Subject: Re: [boost] [safe_numerics] Last three days
From: Robert Ramey (ramey_at_[hidden])
Date: 2017-03-10 18:56:07
On 3/10/17 9:22 AM, John Maddock via Boost wrote:
>> I'm very, very concerned that there are only a very few reviews
>> (actually really just one !!!). In the past I've railed against the
>> acceptance of libraries with only two reviews !!! I don't really know
>> what else to say about this. I'll just punt to the review manager.
> I think the problem is this: normally we review largely based on
> interface and the design - get the design right and the internals
> usually take care of themselves. However, in this case the design is
> (hopefully) exceptionally uncontroversial - it looks like an int, smalls
> like an int, and behaves like an int. There really isn't much to get
> your teeth into there. What really matters is that:
> * It's functionally correct.
> * It truly is a drop in replacement for type int, with no nasty surprises.
> * It's performance compared to int isn't so dreadful that no one uses it.
> Unfortunately reviewing these points requires some exceptionally
> detailed work: the internals of the library are sufficiently complex,
> and use enough unfamiliar (to me at least) C++14 features, that this is
> not an easy task.
This is a very believable explanation.
> I confess at present to be deeply surprised at how
> complex the internals are...
If it makes any difference - it started out a lot simpler. Then it
became apparent that the issue of performance could not be ignored in
the real world. This meant detecting and filtering out redundant
checking. On which I was stuck - until C++14 generalized constexpr which
permitted implementation of compile time integer arithmetic. (which
actually could/should be a separate library. This in turned motivated
the checked integer routines to be constexpr. My interest and concerns
for embedded systems and compile time usage of checked integer
operations introduced constexpr check_result - basically a kind of monad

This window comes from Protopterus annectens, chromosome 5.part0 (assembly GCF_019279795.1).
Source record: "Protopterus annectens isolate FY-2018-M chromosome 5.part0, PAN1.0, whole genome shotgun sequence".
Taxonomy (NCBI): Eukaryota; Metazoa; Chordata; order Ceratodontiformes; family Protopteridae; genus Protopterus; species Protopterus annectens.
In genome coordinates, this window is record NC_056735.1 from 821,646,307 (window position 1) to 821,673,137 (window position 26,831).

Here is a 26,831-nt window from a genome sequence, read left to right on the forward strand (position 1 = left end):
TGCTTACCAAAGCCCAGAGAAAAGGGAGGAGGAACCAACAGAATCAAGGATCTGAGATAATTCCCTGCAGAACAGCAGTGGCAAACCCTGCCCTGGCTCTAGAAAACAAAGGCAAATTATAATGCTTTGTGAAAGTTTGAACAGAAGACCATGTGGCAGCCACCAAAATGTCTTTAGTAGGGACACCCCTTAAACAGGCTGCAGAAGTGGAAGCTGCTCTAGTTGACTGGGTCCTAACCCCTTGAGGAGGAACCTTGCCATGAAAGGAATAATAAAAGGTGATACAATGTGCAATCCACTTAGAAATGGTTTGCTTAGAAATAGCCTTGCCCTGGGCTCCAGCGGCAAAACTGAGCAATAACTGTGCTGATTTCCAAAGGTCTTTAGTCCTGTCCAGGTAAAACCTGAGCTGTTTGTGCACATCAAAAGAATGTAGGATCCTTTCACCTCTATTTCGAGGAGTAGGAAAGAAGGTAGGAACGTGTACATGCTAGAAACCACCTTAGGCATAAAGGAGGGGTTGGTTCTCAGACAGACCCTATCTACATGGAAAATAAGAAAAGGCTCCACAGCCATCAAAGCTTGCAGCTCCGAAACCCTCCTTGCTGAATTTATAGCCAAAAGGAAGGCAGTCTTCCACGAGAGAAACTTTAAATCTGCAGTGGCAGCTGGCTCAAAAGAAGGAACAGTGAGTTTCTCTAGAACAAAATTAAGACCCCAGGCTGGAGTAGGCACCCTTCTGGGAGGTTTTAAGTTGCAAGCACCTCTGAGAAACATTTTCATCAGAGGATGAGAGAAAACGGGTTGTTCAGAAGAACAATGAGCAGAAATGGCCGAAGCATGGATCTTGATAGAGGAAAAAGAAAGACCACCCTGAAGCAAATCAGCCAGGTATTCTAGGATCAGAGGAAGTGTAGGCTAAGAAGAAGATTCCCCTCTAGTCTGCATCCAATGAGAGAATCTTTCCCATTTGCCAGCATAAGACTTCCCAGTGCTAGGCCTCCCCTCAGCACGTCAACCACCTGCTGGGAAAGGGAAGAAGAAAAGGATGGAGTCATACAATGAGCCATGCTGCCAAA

one can use a compile time. All in all it's the composition of several
libraries each of which could/should be a separate boost library.
check_result, checked integer arithmetic, integer interval arithmetic.
At the top is a layer which defines a safe_integer type and uses
enable_if to overload all the binary and unary operations involving safe
integers. The implementation of this last would be more concise using
concepts-lite in C++20 or Paul Fultz's tick library. But neither of
these are in boost or yet in the standard. All of the above is
implemented via constexpr where possible.
So as one can see it's actually pretty simple.
It's only now that I've "finished" it, that I see how simple it is.
Steven's exhaustive line by line review of the code is going to be a
very tough act follow. This appeared the second day of the review.
Maybe that intimated people - it would me. He's pointed out errors
which I've agreed to fix. so it's not clear that repeating this process,
though it woudn't hurt, might be somewhat redundant.
Perhaps you might take a different tack. I've spent a little time
looking at the boost multi-precision library with the eye of
incorporating it into the safe numerics testing. In the course of doing
this a couple of interesting things occurred to me.
a) would safe numeric types inter-operate with safe numerics types? They
should - but I haven't actually tested this. Whenever I fail to test
something - there's almost always a bug in it.
b) would safe<T> work if T is one of the types defined by boost
multi-precision? This is unclear to me. safe numerics presumes that
the largest types available are std::uintmax_t and std::intmax_t . It's
easy to imagine altering this presumption to use types defined by the
user to be types like boost::uint512_t or... . I think this would work
with minor changes - such a combination would open up whole new territory.
Maybe if you confined the scope of your review to issues such as the
above you could save a lot of time and bring up issues that others are
not in a position to do.
Finally, my biggest disappointment in all this has been my inability to
get people to take this whole effort seriously. That is, to even admit
that there is even a problem. It's inexplicable and disheartening to me
that one can write something like x + y and not be confident that the
result actually equals x + y. Especially in light of the fact that we're
using C++ to make flying cars - not just websites. I feel that for the
first time in 60 years we're in the position of making demonstrably
correct software - and no one cares. It's very frustrating.
I so much appreciate the interaction I have with my Boost soulmates. I'm
not sure what I would do with this.
> Best, John.
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